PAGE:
Extended Data Figure 8 Base quality assessment of reference and alternate alleles at SNVs with clonal or rare allelic frequencies.

a, b, To determine whether low-frequency (<5%) base calls were SNVs or sequencing errors, we analysed the distribution of base quality (baseQ) values for each alternate base called. This plot shows the allele frequencies (AF; secondary y axis) and the proportion of supporting reads with baseQ values >30 (primary y axis) for a subset of SNVs in the recurrent tumour of MB-REC-03 (x axis). At all positions, and in both the recurrent (a), and primary (b), tumours, we observe a high proportion (~100%) of reads with baseQ >30 at both the mutant (black square) and wild-type allele (white squares). Grey squares indicate alleles categorized as sequencing errors. Errors have low allelic frequencies (in many cases are just one read) and a much smaller proportion of reads with baseQ values >30. In the primary tumour, the baseQ and AF values match the pattern observed in the recurrent tumour, indicating that these calls represent true SNVs present at very low frequencies. Sequencing errors in the primary sample have the same base distribution as sequencing errors in the recurrent tumour sample.

Extended Data Figure 9 Pathway enrichment results for genes recurrently aberrant in the primary tumour or recurrent tumour cohorts.

Pathway enrichment analysis of gene lists derived from the integrative analysis of CNVs (gain or loss of 2 or more copies), SNVs, indels, and structural variants specific to the primary or recurrent tumours of each patient was performed using g:Cocoa.

Extended Data Figure 10 Genetic events in recurrent human medulloblastoma converge on specific signalling pathways.

a, Copy number profile of MB-REC-12 therapy-naive (WT, green, left panel) and recurrent tumour (loss, blue, lower panel), showing recurrence-specific loss of chr14q. b, DYNC1H1 expression is reduced in Shh patients with chr14q loss (n = 18/80, Mann–Whitney test, P < 0.0001, centre lines show the medians; box limits indicate the 25th and 75th percentiles; whiskers extend 1.5 times the interquartile range from the 25th and 75th percentiles). c, Expression of the chr14 signature genes discriminating between chr14q balanced (n = 34) and chr14q loss (n = 18) in the Boston cohort of Shh medulloblastoma samples.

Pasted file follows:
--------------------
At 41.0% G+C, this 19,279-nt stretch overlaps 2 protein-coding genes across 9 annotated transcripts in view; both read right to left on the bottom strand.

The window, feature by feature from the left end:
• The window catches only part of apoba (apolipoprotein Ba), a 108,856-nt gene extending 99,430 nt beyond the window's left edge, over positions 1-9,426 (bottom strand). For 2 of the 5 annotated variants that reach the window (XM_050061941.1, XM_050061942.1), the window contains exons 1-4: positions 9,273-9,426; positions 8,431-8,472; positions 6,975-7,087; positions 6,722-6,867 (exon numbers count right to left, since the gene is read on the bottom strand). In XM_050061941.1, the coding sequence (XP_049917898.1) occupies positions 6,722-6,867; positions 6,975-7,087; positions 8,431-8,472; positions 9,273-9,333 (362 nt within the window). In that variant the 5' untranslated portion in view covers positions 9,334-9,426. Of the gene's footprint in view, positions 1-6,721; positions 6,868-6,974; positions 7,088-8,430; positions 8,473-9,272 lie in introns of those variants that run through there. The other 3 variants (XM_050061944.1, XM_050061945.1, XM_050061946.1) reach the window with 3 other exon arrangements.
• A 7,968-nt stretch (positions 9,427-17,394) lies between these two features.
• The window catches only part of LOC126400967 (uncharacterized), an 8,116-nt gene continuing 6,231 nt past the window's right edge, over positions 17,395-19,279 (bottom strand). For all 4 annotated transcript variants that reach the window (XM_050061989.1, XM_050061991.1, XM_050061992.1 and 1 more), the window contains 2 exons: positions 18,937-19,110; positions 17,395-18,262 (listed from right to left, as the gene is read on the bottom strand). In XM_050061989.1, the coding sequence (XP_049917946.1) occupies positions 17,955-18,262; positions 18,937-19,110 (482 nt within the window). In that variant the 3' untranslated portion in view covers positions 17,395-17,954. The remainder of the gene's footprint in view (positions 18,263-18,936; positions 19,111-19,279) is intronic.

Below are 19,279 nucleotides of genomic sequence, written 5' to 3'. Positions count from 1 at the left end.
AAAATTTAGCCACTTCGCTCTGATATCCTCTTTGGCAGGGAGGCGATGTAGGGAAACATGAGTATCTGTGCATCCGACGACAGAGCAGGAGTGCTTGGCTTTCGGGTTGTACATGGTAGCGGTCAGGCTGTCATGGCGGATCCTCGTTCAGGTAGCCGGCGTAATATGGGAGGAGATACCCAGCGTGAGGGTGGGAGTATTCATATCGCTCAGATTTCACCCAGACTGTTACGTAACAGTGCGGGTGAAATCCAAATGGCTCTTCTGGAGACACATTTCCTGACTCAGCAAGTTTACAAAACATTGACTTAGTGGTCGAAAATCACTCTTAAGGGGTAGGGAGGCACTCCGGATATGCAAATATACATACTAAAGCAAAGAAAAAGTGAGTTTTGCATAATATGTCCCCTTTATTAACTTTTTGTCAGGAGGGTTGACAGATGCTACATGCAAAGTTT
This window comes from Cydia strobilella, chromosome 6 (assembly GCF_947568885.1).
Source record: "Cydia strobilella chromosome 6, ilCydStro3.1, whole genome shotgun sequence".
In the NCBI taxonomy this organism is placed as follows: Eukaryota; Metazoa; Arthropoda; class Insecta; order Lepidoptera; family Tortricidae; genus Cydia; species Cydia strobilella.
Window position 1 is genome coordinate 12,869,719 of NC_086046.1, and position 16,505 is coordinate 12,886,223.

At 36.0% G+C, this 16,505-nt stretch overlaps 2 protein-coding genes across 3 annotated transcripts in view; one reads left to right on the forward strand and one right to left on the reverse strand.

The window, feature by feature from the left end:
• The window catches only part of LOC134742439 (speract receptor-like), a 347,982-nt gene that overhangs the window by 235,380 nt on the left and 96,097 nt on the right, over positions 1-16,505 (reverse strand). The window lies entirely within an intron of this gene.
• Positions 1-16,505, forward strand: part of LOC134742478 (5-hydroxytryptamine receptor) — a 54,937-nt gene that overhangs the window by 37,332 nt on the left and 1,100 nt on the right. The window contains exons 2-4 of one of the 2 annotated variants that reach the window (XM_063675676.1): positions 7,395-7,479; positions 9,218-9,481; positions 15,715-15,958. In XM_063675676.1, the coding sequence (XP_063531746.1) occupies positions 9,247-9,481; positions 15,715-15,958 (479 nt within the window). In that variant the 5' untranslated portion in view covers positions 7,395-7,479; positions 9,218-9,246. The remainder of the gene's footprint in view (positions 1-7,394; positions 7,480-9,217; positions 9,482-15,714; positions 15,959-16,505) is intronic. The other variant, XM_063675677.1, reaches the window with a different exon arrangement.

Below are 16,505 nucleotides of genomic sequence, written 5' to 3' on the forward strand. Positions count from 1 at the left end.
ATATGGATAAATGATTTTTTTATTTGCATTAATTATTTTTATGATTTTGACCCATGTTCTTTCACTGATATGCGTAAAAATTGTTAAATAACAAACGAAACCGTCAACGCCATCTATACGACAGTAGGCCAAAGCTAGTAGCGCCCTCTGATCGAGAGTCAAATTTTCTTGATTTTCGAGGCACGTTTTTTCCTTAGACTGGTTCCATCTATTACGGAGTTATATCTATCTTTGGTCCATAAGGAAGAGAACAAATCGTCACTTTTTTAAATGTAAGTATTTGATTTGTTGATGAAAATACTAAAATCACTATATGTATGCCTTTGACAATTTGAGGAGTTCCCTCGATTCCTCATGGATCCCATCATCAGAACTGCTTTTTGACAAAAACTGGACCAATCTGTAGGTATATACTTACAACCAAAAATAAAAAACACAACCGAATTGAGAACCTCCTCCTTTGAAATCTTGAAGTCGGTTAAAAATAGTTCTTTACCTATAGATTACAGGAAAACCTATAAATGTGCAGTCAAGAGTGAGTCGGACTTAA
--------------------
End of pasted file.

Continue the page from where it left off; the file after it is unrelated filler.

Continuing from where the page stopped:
Supplementary information

Supplementary Information

This file contains full legends for Supplementary Tables 1-4, Supplementary Text and Data – see contents page for full details. (PDF 18306 kb)

Supplementary Table 1

This file contains driver genes prediction in mouse primary and recurrent tumours – see Supplementary Information document for full legend. (XLSX 48 kb)

Supplementary Table 2

This table contains patient information, analyses summary, and associated clinical data - see Supplementary Information document for full legend. (XLSX 17721 kb)

Supplementary Table 3

This table contains positions verified by deep sequencing – see Supplementary Information document for full legend. (XLS 1521 kb)

Supplementary Table 4

This table contains prognostic implications of chr14 loss in Shh MB – see Supplementary Information document for full legend. (XLSX 94 kb)

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Morrissy, A., Garzia, L., Shih, D. et al. Divergent clonal selection dominates medulloblastoma at recurrence. Nature 529, 351–357 (2016).